IDK what I want..

ptonsparky

Senior Member
but I want it now, says the customer.

We turned down working on a project last year because it was more than what I wanted to even contemplate. Difficult customer as well. They are now asking for a price on all the control work but can't really tell me what they want, other than they want it sometime around in or around June. No hurry. Oh, and down time limited to each motor change over from the old MCC to new. Oh, and from three PLCs to one, maybe two.

All I can see is T&M or a price so high they choke and find someone else. Right now we could use the work and are at heart, a whore.

Anyone out there that can put me together a PLC & enclosure with interposing relays on the information they have now? AB1400 or
ADs CLICK are acceptable. Cmore HMI. I'll program. More than half serious on that part.
 

MNSparky

Senior Member
but I want it now, says the customer.

We turned down working on a project last year because it was more than what I wanted to even contemplate. Difficult customer as well. They are now asking for a price on all the control work but can't really tell me what they want, other than they want it sometime around in or around June. No hurry. Oh, and down time limited to each motor change over from the old MCC to new. Oh, and from three PLCs to one, maybe two.

All I can see is T&M or a price so high they choke and find someone else. Right now we could use the work and are at heart, a whore.

Anyone out there that can put me together a PLC & enclosure with interposing relays on the information they have now? AB1400 or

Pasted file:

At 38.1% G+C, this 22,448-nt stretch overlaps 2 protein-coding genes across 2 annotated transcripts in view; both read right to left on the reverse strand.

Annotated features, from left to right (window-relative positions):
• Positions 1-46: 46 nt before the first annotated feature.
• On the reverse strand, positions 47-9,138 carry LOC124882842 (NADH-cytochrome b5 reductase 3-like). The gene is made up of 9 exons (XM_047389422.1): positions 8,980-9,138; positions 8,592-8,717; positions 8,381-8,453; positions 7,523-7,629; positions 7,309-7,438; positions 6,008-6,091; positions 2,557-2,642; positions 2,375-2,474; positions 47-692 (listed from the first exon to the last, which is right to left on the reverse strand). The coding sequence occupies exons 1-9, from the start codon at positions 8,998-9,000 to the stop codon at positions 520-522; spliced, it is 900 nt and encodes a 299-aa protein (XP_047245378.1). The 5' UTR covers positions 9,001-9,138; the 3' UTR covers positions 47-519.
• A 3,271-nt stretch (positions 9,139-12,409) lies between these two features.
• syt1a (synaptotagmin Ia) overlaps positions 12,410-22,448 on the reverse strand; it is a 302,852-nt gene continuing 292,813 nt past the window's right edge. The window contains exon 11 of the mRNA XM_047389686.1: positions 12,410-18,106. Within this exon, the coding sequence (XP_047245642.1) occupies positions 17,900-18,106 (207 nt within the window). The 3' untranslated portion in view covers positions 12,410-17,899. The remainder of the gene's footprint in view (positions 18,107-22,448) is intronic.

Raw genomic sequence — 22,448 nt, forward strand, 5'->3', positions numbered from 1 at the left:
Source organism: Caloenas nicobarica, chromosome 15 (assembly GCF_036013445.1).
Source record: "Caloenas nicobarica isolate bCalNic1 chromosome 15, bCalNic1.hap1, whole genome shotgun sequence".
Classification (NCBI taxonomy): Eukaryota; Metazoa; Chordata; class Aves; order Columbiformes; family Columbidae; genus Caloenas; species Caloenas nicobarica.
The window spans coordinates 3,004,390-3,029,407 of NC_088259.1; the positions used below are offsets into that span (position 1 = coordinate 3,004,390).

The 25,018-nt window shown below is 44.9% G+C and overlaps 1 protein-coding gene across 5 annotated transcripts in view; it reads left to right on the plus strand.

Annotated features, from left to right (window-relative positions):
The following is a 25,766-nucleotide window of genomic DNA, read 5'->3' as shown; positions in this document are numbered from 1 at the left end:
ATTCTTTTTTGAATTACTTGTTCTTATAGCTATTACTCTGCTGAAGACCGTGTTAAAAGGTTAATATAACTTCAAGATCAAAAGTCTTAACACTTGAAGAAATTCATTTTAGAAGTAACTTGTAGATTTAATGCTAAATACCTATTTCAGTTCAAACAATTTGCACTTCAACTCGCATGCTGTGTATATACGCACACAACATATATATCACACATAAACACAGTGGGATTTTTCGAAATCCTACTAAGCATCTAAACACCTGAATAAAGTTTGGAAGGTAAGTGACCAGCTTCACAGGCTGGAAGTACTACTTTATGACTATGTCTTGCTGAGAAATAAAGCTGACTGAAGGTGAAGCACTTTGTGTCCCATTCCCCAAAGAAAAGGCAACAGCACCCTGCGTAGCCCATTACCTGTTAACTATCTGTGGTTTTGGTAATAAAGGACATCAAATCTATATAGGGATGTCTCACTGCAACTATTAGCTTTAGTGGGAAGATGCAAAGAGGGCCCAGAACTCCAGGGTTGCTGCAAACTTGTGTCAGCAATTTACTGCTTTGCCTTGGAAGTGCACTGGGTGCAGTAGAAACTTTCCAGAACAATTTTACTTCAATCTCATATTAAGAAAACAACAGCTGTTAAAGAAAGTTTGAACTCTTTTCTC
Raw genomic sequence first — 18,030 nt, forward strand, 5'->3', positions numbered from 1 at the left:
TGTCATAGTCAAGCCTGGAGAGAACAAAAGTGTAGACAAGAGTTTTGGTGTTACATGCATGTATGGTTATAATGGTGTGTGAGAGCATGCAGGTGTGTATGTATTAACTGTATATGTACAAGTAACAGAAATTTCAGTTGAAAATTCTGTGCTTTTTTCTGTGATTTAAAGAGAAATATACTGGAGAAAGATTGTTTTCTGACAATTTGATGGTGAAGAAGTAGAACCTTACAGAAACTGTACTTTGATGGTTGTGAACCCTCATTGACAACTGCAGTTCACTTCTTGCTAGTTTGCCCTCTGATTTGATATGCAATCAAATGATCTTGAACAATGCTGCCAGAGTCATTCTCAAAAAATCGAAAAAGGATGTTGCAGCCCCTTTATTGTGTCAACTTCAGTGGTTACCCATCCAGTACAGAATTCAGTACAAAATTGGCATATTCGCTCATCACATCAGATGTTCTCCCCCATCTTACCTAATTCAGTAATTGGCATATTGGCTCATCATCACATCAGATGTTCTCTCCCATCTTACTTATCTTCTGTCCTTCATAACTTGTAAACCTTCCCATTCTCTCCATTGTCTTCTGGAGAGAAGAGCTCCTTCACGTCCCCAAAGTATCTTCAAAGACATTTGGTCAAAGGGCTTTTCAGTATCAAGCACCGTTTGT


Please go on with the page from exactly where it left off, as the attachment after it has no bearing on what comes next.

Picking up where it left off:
ADs CLICK are acceptable. Cmore HMI. I'll program. More than half serious on that part.
Definitely sounds like a T&M job.... Or price it up and add a zero or two to the end...
 

drcampbell

Senior Member
... Or price it up and add a zero or two to the end...
Even that isn't always sufficient. I once worked in a university research lab doing computers -- microprocessors in fun, geeky embedded systems. Then we got a RFQ for a computer job, a large data-processing project. Because we were both lumped in to the "computer" category, the university administration wouldn't let us decline the bid, even though it really wasn't our bailiwick.

So we made an honest estimate of the project, then doubled the (entire) price to account for omissions in our hardware estimate, then doubled it again to account for omissions in software, then multiplied it by ten because we didn't want the job.

We got it anyway.

For that much money, we'll go ahead and do it, we decided.

One of the first things we needed to do was load a pallet and a half of Hollerinth cards into a truck, schlepp them across campus, unload them and run them through a card reader one handful at a time. Then we lost our best programmer to more-interesting work elsewhere. By the time it was done, we were dragging ourselves through the day like a team of Vogons.

Money's not everything.
 

MNSparky

Senior Member
Even that isn't always sufficient. I once worked in a university research lab doing computers -- microprocessors in fun, geeky embedded systems. Then we got a RFQ for a computer job, a large data-processing project. Because we were both lumped in to the "computer" category, the university administration wouldn't let us decline the bid, even though it really wasn't our bailiwick.

So we made an honest estimate of the project, then doubled the (entire) price to account for omissions in our hardware estimate, then doubled it again to account for omissions in software, then multiplied it by ten because we didn't want the job.